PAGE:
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U.S. Savings Crisis Highlights the Importance of Workplace Retirement Plans

Employee Benefits
Article
01/22/2020

The current workforce — including business owners and employees — aren't saving enough for retirement in the United States. Is there a savings crisis brewing?

The Federal Reserve Bank's most recent report on the Economic Well Being of U.S. Households estimates that one quarter of non-retired adults in America have no retirement savings or pension. According to a GoBankingRates 2019 survey of 5,000 Americans, more than half stated that they had less than $1,000 in savings. The most common reasons given for not saving revolved around lower earnings; many seem to have trouble covering their current living expenses, let alone put away extra for retirement. And, consistent with previous years, the most recent Retirement Confidence Survey by the Employee Benefit Research Institute found that one-third of Americans still wonder whether they'll be able to cover basic living costs when they retire, although there was a slight improvement noted in some of the data measures.

State-sponsored retirement plans

In response to concerns over the impending retirement crisis, some state governments have stepped in and taken action. Ensuring that all workers have access to a retirement plan is the first step toward encouraging saving and averting a future crisis. A rise in state-sponsored retirement plans and related legislation have attempted to meet worker demand for more robust retirement plan options. For example, Oregon has required that every employed individual in the state have access to a retirement savings plan. To assist employers in meeting this obligation, the state has rolled out OregonSaves, a government-sponsored plan. California and Illinois have also set up similar plans for certain workers who lack access to a retirement savings plan through their employer.

Offering a retirement plan as part of your employee benefits package

When offered as part of a total benefits package, retirement plans are one way to help employees prepare for their future. Smaller employers can add a basic retirement plan option that can help improve hiring and retention of top employees. With 401(k) plans in particular, there are many routes you can go when setting up and servicing a plan. Integration with payroll makes servicing and compliance easier than ever. What’s more: the recent SECURE Act provides the most significant retirement savings reform legislation in 15 years, offering benefits such as a larger tax credit for employers who set up new retirement plans, longer adoption time, and more.

In addition, as some states now require certain employers to offer a plan, companies will need to understand and comply with newly enacted laws regarding retirement benefits. In many cases, offering your own plan will meet the state requirements. Providing access to state-sponsored plans like OregonSaves may be an option, but these state plans give employers less control over plan design and fees.

Making changes to an existing 401(k) plan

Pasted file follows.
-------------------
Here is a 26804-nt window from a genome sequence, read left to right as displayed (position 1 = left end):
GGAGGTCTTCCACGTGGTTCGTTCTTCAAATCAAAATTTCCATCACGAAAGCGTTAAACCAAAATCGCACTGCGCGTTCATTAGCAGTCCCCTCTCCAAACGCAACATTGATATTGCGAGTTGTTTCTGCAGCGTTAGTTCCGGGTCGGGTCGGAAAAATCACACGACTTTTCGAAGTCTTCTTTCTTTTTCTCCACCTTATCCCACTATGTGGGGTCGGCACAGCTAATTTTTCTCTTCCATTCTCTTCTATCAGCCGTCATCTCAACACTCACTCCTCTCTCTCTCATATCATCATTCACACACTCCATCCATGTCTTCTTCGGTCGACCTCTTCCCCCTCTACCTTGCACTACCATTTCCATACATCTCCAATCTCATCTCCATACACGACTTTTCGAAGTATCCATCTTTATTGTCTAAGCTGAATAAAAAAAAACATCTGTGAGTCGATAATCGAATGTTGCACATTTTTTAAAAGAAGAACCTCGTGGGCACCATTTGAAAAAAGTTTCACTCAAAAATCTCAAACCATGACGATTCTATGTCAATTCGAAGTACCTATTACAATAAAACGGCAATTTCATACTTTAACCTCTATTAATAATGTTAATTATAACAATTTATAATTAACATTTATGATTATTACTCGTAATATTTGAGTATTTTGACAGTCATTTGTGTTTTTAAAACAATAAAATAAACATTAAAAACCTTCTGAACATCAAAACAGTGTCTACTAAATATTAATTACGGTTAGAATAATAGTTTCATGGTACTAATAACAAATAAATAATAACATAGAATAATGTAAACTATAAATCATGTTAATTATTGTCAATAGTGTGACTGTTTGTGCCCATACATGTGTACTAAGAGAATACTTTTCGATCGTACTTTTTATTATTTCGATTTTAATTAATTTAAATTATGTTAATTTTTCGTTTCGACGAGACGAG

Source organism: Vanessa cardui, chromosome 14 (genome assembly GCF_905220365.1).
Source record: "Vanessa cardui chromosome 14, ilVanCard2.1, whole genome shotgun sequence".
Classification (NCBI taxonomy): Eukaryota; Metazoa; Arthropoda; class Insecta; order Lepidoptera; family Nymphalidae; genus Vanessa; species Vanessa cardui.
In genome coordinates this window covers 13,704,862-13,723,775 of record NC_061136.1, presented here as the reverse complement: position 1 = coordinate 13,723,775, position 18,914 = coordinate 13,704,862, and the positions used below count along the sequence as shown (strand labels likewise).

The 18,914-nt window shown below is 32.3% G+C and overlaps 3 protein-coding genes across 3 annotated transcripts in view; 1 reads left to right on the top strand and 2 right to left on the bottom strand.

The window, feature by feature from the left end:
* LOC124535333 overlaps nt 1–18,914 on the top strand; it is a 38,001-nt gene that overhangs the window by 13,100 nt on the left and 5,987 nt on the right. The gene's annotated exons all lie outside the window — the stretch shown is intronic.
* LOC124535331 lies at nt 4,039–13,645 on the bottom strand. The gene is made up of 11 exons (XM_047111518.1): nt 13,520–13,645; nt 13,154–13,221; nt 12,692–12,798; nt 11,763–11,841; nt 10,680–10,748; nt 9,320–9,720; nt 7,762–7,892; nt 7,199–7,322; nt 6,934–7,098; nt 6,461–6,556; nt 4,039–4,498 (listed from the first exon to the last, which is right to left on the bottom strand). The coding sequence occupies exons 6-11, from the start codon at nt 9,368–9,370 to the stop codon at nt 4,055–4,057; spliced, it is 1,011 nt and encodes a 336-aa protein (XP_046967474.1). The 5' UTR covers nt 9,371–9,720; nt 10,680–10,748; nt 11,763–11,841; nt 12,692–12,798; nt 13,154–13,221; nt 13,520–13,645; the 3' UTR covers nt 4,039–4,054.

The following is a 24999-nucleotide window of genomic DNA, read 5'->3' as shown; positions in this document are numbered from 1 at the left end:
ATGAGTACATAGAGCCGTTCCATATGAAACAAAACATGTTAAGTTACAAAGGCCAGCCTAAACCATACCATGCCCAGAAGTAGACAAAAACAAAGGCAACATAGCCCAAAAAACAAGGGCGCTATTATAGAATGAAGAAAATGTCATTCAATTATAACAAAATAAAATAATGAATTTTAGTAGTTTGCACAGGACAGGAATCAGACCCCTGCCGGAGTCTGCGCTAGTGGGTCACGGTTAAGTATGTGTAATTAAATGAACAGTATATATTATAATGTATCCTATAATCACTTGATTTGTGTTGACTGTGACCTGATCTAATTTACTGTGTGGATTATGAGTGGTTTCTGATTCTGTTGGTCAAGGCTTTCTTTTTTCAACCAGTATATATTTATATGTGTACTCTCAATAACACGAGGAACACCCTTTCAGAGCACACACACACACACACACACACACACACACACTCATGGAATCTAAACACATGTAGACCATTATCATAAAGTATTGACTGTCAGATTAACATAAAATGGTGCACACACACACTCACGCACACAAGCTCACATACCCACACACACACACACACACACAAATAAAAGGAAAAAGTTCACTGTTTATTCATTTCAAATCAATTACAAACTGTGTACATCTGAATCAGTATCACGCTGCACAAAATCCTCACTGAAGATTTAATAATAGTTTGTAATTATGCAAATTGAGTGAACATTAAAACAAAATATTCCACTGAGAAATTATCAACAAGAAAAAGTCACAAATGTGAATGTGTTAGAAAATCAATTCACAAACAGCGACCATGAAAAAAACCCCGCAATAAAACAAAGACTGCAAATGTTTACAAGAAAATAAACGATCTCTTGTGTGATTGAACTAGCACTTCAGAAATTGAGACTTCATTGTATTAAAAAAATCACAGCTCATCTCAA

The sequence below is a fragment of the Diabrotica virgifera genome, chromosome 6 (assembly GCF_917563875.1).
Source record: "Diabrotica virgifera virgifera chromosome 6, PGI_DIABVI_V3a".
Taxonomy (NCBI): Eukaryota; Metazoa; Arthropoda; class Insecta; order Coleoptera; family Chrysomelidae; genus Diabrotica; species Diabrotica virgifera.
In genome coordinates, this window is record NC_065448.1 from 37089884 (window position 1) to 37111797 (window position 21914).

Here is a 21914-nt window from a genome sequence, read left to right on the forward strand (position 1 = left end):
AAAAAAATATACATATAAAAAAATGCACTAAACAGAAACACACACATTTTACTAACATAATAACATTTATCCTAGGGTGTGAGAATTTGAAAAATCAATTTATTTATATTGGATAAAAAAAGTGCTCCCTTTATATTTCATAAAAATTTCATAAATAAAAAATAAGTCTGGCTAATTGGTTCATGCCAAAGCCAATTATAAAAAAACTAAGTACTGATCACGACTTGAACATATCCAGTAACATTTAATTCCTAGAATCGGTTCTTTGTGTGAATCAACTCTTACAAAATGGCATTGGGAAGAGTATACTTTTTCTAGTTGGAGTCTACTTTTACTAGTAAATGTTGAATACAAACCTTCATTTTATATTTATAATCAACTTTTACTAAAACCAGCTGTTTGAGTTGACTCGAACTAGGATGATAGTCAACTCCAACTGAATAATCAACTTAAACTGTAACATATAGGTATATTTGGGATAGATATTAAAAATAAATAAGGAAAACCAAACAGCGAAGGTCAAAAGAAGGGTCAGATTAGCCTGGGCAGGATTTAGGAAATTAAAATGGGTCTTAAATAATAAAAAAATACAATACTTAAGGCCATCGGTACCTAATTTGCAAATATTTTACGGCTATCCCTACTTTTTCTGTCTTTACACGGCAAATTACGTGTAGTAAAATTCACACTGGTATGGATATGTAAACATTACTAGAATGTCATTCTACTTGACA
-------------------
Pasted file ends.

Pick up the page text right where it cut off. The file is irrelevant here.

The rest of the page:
Just offering a retirement plan option to employees may not be enough to encourage them to save. Younger staff may not be thinking about retirement and established workers may already feel that they're stretched too thin to save. Employers need to offer plans that will yield tangible benefits and take the time to communicate how a retirement plan can provide long-term financial security. If your current plan hasn't gained traction, it may be time to upgrade to another option. Adding a company match or new investment choices can increase interest in your plan. Or you may want to revamp your plan in its entirety and bring in a new provider. The benefits of switching 401(k) providers may include cost savings for both companies and employees, along with increase participation and better savings results for your staff.

2020 401(k) contribution limits

If your company does offer a retirement savings plan, communicating the benefits to employees is essential. Contribution limits have increased slightly in 2020, and employees can contribute $19,500 to employer sponsored retirement plans. Those 50 and older may contribute up to $26,000, including an additional catch-up contribution. By keeping updated on the latest retirement plan changes and providing updated information to plan participants, employers can help their staff spread their contributions more evenly throughout the year and achieve their annual savings goals.

Employers play a crucial role in helping U.S. workers avoid a retirement savings crisis. Company-sponsored defined contribution plans like 401(k)s are an essential part of achieving a healthy retirement in America. Retirement plans are a key benefit that many potential employees look for prior to joining a company. If you'd like to review your current offerings or consider adding a new plan to your benefits package — particularly with the passage of the SECURE Act — consider retirement plan services available on the market today.

This website contains articles posted for informational and educational value. Paychex is not responsible for information contained within any of these materials. Any opinions expressed within materials are not necessarily the opinion of, or supported by, Paychex. The information in these materials should not be considered legal or accounting advice, and it should not substitute for legal, accounting, and other professional advice where the facts and circumstances warrant.